How might humans react to alien life? ‘We will take it rather well’

| | February 23, 2018
Alien galaxy
This article or excerpt is included in the GLP’s daily curated selection of ideologically diverse news, opinion and analysis of biotechnology innovation.

[R]esearchers say the discovery of alien life is more likely to be welcomed with open arms than panic.

To examine public reaction to aliens, [professor Michael] Varnum and his colleagues analysed the language of 15 media articles written at the time of three discoveries which were initially suggested to be evidence of extraterrestrial life, including Nasa’s 1996 announcement of possible microbial life on a Martian meteorite.

They also analysed the responses of 500 participants recruited online to a hypothetical announcement that extraterrestrial microbial life had been discovered, both in terms of their own views and their thoughts on how humanity would react.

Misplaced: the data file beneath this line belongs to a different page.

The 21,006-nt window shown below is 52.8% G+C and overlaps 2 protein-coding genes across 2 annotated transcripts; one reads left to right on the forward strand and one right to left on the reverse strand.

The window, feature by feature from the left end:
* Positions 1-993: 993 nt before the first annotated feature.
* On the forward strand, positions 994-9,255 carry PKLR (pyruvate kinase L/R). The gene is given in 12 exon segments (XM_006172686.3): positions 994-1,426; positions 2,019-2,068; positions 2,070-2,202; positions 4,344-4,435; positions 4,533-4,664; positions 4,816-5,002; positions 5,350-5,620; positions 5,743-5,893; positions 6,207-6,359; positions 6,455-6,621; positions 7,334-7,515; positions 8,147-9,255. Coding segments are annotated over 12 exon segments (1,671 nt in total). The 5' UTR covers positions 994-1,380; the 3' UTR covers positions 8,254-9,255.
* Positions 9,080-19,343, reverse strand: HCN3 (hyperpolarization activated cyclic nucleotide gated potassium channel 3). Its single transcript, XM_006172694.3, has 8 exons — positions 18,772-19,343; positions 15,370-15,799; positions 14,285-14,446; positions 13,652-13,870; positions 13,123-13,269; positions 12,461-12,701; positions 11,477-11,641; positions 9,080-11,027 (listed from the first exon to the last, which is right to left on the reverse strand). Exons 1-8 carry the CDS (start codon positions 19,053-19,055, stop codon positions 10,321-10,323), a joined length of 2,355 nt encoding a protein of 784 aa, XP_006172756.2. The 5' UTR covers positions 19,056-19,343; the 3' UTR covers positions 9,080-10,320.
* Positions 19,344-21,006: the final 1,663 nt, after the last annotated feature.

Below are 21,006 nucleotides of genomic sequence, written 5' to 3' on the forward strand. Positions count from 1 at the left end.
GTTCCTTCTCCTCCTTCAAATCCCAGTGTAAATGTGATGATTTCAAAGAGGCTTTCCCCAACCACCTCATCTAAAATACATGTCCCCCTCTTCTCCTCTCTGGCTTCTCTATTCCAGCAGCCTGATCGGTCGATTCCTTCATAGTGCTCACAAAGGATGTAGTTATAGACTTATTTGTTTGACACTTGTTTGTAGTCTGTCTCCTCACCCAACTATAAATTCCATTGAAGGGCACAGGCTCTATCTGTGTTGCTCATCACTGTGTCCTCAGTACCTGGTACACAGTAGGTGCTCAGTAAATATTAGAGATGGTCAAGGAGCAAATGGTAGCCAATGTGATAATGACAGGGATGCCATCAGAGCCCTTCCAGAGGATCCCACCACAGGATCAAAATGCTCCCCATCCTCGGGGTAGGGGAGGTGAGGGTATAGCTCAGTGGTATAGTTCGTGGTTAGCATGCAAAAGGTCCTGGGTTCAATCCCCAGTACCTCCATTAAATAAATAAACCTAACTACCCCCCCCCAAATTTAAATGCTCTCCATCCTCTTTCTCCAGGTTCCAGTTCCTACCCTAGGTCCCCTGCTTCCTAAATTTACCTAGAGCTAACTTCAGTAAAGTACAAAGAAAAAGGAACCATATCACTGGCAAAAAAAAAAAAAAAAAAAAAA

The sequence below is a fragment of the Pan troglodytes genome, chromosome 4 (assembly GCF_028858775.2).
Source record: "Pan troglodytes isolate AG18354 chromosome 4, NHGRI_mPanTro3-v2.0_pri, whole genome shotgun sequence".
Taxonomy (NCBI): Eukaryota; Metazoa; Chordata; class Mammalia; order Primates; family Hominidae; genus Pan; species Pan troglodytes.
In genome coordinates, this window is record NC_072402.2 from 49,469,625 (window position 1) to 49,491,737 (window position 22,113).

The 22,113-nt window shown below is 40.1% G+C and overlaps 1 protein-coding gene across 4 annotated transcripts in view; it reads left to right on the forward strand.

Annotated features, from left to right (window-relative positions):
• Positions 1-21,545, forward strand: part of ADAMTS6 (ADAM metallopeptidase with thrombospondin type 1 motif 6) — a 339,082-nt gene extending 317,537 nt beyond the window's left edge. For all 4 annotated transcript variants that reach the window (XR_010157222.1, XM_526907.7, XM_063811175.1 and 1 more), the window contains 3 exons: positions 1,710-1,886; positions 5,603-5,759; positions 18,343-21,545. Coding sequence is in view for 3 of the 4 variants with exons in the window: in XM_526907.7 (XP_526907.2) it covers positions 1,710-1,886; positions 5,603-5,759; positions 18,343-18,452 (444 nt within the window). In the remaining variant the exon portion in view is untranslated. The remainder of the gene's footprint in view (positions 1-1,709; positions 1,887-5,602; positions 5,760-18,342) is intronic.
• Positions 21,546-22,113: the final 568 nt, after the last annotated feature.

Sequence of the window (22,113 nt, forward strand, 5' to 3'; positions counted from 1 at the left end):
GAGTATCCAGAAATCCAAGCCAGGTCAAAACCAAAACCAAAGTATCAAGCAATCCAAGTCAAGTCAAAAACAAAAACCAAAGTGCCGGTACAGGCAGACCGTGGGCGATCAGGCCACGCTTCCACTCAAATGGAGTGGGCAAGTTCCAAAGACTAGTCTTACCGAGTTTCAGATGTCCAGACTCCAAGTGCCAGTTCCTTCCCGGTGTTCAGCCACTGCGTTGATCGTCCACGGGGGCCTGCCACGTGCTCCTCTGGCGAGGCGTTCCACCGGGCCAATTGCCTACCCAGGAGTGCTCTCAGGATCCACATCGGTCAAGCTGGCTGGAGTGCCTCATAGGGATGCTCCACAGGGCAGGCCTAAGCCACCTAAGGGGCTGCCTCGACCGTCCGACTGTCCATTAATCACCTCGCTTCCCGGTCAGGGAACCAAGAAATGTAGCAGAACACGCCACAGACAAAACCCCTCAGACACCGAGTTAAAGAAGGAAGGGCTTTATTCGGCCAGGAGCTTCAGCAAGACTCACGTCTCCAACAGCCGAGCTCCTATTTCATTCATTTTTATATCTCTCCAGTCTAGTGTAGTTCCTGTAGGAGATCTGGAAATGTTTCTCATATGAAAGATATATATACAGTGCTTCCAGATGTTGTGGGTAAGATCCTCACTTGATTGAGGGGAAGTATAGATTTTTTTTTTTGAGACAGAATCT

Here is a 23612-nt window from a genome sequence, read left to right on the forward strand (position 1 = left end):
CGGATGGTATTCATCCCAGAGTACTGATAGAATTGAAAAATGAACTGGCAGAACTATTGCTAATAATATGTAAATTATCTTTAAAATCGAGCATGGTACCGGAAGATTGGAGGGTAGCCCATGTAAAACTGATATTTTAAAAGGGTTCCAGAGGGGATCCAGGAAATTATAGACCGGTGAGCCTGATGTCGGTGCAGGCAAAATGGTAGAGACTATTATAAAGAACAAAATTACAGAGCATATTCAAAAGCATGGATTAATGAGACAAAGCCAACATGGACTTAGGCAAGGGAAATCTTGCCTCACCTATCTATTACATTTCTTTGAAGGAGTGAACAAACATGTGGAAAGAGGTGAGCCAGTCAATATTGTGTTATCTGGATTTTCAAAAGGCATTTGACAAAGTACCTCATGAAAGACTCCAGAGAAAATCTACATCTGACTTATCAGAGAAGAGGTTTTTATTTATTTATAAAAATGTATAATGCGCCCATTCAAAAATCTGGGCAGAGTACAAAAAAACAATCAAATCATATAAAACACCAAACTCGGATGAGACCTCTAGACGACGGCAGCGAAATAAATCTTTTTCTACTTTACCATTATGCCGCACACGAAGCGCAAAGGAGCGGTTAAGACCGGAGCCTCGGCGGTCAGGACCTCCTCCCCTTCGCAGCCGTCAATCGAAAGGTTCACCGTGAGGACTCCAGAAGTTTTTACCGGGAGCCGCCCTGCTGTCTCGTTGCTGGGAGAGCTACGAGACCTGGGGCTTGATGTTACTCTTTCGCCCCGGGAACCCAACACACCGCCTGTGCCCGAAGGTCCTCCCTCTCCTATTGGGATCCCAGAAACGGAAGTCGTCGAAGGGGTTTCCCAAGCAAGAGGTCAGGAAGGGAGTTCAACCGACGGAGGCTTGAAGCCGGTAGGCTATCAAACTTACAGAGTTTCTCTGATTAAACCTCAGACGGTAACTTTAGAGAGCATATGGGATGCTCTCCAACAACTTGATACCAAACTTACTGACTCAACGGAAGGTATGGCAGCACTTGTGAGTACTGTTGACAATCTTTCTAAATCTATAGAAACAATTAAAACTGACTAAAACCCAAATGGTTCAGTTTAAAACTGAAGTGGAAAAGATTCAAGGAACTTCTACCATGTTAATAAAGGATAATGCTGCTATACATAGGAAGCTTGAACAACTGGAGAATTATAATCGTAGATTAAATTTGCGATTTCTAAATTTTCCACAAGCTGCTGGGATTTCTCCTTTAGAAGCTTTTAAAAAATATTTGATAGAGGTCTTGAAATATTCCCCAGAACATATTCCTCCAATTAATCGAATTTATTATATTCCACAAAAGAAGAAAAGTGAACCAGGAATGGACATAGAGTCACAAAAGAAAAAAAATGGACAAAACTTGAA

The results, recently published research in the journal Frontiers of Psychology, reveal that across the board positive language was more common than negative language, while extraterrestrial life was generally viewed as bringing more potential rewards than risks.

Moreover, participants’ language was more strongly titled towards the positive when it came to microbes on Mars than producing synthetic life in the lab – a finding Varum says shows that there is something special about the prospect of finding alien life.

Nonetheless, the authors say the research offers insights into how humans will react to the discovery of alien life. “If our findings provide a reasonable guide, then the answer appears to be that we will take it rather well,” they write.

Read full, original post: Earthlings likely to welcome alien life rather than panicking, study shows

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